AI is enhancing inventory management in multiple ways. Solutions for inventory management, for example, are using machine learning and analytics to make more accurate predictions about inventory and automatically inform retailers and restaurateurs when they need to place orders to avoid shortages. Autonomous inventory robots, meanwhile, are helping retailers gain better understanding of what’s available on their shelves (and alleviate labor-shortage challenges) by scanning the floor for out-of-stock items while also handling tasks like checking price signs.

Personalisation for customers

Customers want relevant content, products and offers, and AI-powered search tools and recommendation engines help surface them. Machine learning powers tech solutions, such as Google’s Recommendations AI or Amazon Personalize, capable of analysing customer purchase histories, preferences, browsing behavior, search activities and other data points and uses that information to develop highly personalised recommendations.

Future of AI in business

Providing a highly personalised experience to customers will become a baseline expectation as AI continues to advance its impact on digital expectations. Companies that harness AI will likely see it improve productivity, create new efficiencies, and open up new opportunities for staff.

What does AI mean for staff?

AI accelerates and augments human work, but most output from AI-powered systems should still be reviewed for accuracy (such as the data AI is trained on can be wrong).
As with the example of manufacturing cobots, some of the most impactful applications of AI in business will involve humans and AI systems collaborating. MIT research posits that humans working with AI can be ‘superminds’ capable of ‘cognitive and physical tasks that could not be done before.’

Leveraging AI in business can also free up staff time by eliminating manual tasks. By delegating repetitive or time-consuming tasks to AI, staff can focus on more important and engaging areas of the business, like strategy development, marketing or customer-facing relations.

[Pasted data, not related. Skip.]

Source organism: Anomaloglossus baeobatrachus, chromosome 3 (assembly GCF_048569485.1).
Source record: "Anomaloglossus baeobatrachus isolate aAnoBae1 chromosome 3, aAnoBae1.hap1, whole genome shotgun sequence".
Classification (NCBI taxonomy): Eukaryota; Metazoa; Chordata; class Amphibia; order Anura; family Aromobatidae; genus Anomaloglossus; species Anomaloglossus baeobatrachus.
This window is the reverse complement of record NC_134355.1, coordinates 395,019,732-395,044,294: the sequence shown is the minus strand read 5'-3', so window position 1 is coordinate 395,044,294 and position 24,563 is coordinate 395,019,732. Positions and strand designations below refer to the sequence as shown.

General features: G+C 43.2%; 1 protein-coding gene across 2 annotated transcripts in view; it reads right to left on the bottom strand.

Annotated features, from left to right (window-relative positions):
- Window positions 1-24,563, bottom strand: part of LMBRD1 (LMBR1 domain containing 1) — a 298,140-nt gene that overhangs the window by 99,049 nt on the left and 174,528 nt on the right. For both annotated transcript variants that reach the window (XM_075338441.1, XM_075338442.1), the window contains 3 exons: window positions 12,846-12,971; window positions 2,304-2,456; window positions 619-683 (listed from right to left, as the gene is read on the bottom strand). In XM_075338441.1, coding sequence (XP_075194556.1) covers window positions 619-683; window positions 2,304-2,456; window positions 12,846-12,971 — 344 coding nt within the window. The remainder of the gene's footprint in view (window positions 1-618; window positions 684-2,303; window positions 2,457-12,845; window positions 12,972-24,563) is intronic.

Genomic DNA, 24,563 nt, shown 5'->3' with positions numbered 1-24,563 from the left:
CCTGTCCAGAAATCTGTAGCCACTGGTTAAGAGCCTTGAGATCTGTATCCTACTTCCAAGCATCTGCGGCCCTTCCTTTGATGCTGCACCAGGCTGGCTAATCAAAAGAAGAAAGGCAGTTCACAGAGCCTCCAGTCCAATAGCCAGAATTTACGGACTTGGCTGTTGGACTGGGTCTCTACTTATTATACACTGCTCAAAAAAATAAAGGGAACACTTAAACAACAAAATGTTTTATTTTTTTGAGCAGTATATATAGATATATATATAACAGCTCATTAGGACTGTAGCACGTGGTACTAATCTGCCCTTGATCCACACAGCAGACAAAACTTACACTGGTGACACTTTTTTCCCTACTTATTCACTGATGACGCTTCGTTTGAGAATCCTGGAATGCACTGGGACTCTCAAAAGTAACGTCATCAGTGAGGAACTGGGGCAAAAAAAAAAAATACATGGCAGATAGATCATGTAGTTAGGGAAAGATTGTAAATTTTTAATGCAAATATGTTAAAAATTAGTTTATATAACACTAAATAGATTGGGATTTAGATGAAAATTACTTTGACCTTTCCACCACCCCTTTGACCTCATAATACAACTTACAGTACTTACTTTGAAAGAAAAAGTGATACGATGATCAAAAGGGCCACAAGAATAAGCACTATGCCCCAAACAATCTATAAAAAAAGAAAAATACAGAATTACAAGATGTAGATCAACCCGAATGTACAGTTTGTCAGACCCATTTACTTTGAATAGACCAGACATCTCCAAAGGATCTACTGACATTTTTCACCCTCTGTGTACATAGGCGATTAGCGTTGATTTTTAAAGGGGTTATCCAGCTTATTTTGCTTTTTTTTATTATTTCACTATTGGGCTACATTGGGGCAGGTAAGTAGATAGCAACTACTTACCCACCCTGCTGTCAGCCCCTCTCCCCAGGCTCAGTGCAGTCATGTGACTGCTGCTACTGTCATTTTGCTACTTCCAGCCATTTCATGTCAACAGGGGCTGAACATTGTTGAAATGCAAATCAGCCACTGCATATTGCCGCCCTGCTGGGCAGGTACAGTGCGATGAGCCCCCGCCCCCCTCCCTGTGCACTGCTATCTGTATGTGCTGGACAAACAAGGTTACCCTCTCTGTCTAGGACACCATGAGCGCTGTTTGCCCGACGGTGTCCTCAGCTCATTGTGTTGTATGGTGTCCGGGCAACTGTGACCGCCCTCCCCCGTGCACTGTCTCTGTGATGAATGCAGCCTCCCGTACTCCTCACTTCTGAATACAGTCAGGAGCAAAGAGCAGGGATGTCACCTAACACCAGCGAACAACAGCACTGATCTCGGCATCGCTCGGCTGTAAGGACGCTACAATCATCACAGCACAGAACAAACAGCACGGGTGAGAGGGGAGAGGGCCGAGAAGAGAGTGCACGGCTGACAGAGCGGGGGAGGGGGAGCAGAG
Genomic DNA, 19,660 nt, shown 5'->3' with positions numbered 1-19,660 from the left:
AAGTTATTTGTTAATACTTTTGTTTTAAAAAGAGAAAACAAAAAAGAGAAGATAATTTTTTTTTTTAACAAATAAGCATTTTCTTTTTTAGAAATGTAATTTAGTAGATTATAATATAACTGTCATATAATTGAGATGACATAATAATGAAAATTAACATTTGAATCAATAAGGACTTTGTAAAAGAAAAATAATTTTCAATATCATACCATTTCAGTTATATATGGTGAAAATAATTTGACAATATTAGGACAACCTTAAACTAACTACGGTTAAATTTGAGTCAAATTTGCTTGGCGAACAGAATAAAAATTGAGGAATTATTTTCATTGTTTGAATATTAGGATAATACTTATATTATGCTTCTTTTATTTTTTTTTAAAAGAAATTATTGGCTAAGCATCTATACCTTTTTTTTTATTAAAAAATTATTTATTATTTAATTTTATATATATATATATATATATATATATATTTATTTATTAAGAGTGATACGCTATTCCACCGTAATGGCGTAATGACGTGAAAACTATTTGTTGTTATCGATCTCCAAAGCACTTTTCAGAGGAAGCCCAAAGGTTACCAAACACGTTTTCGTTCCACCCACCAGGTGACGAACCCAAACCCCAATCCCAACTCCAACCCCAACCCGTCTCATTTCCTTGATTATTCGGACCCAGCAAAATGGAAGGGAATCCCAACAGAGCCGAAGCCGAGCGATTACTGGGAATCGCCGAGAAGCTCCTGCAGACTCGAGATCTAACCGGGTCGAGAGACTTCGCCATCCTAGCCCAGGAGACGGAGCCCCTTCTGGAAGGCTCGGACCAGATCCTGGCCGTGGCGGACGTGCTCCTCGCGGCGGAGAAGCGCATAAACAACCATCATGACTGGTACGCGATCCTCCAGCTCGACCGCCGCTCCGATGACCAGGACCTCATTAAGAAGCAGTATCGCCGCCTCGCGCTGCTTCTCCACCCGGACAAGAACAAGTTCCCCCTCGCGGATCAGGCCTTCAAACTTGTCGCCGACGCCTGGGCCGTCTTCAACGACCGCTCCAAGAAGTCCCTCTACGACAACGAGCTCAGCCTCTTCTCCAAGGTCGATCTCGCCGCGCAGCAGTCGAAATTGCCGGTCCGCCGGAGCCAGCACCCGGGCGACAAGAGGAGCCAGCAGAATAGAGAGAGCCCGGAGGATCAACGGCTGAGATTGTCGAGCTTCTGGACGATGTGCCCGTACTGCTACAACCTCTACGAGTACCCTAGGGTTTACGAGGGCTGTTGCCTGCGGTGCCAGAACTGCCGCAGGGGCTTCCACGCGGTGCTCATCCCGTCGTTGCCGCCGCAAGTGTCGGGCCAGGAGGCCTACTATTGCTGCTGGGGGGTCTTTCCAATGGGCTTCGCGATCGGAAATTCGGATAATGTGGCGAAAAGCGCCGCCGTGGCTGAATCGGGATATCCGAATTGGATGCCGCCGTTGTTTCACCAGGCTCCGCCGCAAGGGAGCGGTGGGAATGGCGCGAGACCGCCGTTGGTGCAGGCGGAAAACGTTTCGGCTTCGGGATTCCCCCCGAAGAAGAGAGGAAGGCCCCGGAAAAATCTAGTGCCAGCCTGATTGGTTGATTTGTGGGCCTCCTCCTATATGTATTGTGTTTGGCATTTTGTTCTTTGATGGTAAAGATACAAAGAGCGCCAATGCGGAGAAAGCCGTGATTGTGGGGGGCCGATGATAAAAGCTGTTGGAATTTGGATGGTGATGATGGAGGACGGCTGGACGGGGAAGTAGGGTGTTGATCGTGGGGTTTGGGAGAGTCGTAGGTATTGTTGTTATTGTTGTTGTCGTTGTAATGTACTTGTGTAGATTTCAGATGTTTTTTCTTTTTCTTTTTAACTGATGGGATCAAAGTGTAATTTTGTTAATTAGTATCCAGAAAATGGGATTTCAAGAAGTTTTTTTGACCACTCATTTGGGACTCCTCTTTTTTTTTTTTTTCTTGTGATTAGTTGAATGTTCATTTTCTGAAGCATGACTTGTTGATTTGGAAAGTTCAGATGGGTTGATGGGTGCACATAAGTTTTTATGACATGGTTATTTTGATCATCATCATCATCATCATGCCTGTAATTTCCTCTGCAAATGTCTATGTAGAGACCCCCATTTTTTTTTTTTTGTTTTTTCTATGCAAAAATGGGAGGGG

How can AI help create jobs and scale a business?

As AI expands its footprint in the business world, new jobs will emerge that require AI expertise. In fact, the responsibilities of working with AI are already creating new roles, such as the Prompt Engineers working with ChatGPT, the Business Intelligence Developers working on AI analytics dashboards and the AI-savvy digital marketers deploying the technology to segment email audiences and optimise ad strategies.

When it comes to scaling a business, AI can not only improve workers’ output by automating routine tasks, but it can also analyse data and deliver insights that help a business grow resources efficiently.

Manufacturers, for example, can use AI to analyse sensor-collected data, so they can better understand their machinery and forecast when it will fail. They can then apply predictive maintenance strategies to help the machinery last longer and cost their business less. Businesses of all types can use AI to help them calculate optimal prices for their products based on customer buying histories, competitor prices and other information.

Leveraging the benefits of AI in business

According to PwC, organisations that are considered leaders in the AI space are focusing on realising substantial AI value of increased productivity through automation (44%), improved decision-making (41%) and improved customer experience (40%), among other initiatives.
As AI continues to develop, businesses of all sizes can follow their lead and realse similar benefits by incorporating AI-powered solutions into their operations. Applications for ChatGPT in business, for example, include everyday tasks in marketing and content creation, customer service, research, and more. So while AI may be a complex and rapidly evolving field, businesses can already leverage AI technology to execute many tasks and realise new efficiencies.

This article is for informational purposes only and does not constitute professional advice. For specific advice applicable to your business, please contact a professional.

Madelyn Young
Madelyn Young is a Brooklyn-based writer covering business-, finance-, and technology-related topics. Prior to going freelance in 2018, Madelyn spent ten years as an in-house writer and editor for various B2B startups, agencies, and media companies – first in Cleveland, OH, then Miami, FL, then NYC.